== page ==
by Robert Arvay, Contributing Writer
I lived in Japan for three years in the 1970s, and found it all but impossible to accept that these gentle, polite people could have murdered millions of women and children. They could never do so again. Then, years later, I heard about a group that was formed in the 1990s.
Its name is Nippon Kaigi (Kah-Ee-Gee, or Ky-Gee). It has become a growing political movement in Japan which denies that the Japanese were brutal oppressors of Asia in the 1930s to 1945. Instead, it claims that the Japanese liberated Asia from the oppression of the Americans and British. It aims to challenge Chinese occupation of disputed islands, by military force if necessary, a policy which will first require re-militarization, and de-pacification of its constitution.
This is no fringe group of disaffected Samurai veterans from World War Two, but a new generation that already holds a number of high political positions, including in the legislature and cabinet, and has the open sympathy of the prime Minister, Shinzo Abe (Ah-beh), who publicly visits a Shinto shrine dedicated to Japanese war dead, including some of the most brutal and vicious of war criminals.
Should we be worried? With so many other serious crises going on around the world, is there even a remote chance that Japanese imperialism will once again plunge the world into war?
There are many reasons to think not, but the few reasons to be worried should not be taken too lightly. What is that adage about those who forget the lessons of history?
At the end of the first world war, it seemed that Germany could never rise again. Less than twenty years later, that nation, with its ally Japan, went to war, and did so after more than a decade of warning signs that although by no means ignored, were not acted upon forcefully enough nor swiftly enough. Once the cancer had set in, tens of millions were doomed.
The Nazis in 1937 were what Obama (had he lived then) would have called “JV.”
In mid-1945, the Germans had learned their lesson, and so it seemed had the Allies. A “de-nazification” program was aggressively installed and implemented, and today, the people of Germany are deeply ashamed, and rightfully horrified, at the record of what their nation did. For a German politician today to even hint at sympathy for the Nazis is political suicide.
Not so in Japan. Interviewed about the Hiroshima bombing, a prominent Japanese figure termed it “uncivilized,” yet had no apology for the rape of Nan-King, the massacre of Manila, nor the enslavement of Korea, all of which were conducted under the official policies of the emperor.
Another Japanese war veteran, interviewed on video, casually mentioned that he felt refreshed after raping Korean women. Official Japanese censors prohibit audiences from seeing Japan portrayed negatively in any war movies shown there.
In 1945, unlike in Germany, Japan had no version of the de-nazification program. It was assumed that by imposing a western style democracy on Tokyo, the Japanese would never again return to their former brutality. For decades that imposition seemed to have succeeded. After all, in the 1920s, Japan had enjoyed a very strong pro-democracy movement that, had it succeeded, would have averted Japanese aggression, and saved millions of Japanese lives, along with many more lives elsewhere.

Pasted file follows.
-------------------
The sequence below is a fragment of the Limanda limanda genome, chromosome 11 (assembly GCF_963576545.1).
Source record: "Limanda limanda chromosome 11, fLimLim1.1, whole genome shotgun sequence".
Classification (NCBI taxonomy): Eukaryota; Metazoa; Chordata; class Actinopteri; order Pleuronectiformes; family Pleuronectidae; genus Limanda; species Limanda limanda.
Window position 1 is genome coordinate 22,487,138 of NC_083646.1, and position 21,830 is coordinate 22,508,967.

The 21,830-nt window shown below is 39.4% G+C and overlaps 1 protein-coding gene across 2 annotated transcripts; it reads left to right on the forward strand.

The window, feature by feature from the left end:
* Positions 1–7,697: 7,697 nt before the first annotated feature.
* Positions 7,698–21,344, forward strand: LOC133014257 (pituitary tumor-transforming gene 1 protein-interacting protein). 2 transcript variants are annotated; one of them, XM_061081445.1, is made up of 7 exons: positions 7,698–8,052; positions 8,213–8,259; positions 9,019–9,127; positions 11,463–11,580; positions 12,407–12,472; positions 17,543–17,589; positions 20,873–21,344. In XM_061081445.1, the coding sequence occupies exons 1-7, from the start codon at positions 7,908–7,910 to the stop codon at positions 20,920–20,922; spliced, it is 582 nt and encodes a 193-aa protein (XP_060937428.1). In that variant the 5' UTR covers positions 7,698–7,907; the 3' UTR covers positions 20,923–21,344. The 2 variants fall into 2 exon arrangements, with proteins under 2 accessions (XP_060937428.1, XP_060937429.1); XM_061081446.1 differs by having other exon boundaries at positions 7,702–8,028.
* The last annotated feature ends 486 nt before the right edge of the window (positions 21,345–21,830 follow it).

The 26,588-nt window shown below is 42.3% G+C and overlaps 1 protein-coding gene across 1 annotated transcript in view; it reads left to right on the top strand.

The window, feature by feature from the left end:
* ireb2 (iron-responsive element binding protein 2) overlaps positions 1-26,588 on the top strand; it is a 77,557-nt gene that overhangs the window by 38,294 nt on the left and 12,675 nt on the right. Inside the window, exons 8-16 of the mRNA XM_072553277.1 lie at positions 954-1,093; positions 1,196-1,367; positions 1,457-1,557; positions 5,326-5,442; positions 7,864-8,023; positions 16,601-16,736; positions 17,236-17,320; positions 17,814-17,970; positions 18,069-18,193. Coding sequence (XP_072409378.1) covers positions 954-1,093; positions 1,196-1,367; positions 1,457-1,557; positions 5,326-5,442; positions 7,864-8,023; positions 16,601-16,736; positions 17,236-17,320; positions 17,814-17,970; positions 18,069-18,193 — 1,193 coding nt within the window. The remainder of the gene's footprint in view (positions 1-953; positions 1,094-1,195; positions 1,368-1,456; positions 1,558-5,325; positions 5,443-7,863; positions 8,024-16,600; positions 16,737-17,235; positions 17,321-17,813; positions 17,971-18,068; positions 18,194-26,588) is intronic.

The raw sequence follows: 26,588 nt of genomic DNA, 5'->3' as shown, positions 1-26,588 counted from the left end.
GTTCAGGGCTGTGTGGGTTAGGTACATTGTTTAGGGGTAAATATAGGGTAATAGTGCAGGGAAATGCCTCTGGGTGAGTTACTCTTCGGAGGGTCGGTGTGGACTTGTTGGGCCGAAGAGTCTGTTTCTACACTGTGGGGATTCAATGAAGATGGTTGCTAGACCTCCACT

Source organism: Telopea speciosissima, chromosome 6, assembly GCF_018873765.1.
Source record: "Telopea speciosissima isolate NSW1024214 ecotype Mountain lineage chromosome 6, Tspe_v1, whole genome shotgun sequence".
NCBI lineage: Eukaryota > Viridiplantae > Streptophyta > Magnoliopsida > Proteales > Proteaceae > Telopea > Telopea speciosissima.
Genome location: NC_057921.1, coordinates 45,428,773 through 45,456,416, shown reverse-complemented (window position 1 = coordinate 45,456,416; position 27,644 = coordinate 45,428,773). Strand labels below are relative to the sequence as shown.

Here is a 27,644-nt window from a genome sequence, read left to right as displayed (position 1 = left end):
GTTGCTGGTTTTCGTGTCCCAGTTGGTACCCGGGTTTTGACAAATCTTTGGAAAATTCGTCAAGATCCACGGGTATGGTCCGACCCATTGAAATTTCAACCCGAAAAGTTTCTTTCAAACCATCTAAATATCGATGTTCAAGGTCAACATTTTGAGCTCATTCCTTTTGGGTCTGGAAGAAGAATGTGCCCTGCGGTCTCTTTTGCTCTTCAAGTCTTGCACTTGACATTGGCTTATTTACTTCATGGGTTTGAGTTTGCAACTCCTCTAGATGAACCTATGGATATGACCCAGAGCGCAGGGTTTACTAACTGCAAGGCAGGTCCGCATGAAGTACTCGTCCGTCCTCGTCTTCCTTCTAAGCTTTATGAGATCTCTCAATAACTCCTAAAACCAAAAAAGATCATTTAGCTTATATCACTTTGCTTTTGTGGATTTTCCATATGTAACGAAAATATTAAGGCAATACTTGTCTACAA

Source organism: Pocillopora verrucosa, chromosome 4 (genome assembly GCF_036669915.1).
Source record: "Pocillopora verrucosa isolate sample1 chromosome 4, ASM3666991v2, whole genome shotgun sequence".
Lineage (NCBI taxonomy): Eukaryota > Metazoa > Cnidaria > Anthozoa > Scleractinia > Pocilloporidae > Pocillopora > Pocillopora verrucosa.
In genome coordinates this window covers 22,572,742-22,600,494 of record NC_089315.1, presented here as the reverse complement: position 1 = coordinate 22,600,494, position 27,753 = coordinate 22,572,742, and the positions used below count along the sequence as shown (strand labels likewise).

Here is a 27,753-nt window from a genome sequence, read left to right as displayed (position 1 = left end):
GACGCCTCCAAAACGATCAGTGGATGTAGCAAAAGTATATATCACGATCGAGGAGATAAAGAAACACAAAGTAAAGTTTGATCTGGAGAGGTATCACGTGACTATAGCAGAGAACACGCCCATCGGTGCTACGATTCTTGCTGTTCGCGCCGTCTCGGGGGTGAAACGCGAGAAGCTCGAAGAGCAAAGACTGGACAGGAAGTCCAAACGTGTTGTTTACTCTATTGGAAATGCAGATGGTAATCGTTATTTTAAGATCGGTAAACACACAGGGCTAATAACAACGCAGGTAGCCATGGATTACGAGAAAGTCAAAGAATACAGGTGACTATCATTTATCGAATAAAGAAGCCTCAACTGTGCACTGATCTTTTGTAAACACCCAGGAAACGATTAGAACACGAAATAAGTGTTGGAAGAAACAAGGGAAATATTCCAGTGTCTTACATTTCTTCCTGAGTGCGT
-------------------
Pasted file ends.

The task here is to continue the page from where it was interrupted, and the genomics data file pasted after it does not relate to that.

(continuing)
That pro-democracy movement failed because the Japanese militarist movement systematically hunted down and murdered the foremost democrats, driving the remainder into hiding. Democracy therefore, had a history in Japan, and today, that pro-democracy movement keeps Japan peaceful and productive.
This is not to say that the Americans and British were angelic in the 1930s. There was indeed economic imperialism by both nations against China and elsewhere, along with the French in Indochina. The Japanese, however, were more than merely underhanded in their dealings, they were every bit as murderous as the Nazis.
It is for this reason that even today, Japan’s Asian neighbors are suspicious that at some time in a foreseeable future, Japan may once again go dark, and attack.
One irony is that part of what keeps Japan peaceful is its descent into social ills, including ironically, societal amnesia. Its young people seem to know as little of history as do their American counterparts. An Australian living in Japan told me online that he was always sure to tell his Japanese associates that he was Australian, not American, since many Japanese have no idea that the Japanese bombed Australia in 1942, and fought bloody battles with the Australians leaving thousands dead. No idea at all.
Japan will hopefully never repeat its violent aggressions against other nations. Nippon Kaigi is a reminder that we must not, however, assume that Japan will automatically refrain from doing so. At the very first sign of resurgent military imperialism, Japan must be emphatically stopped.
In the meantime, we must use the lessons learned, and apply them in the Middle East, where ISIS is the new Nazi invader.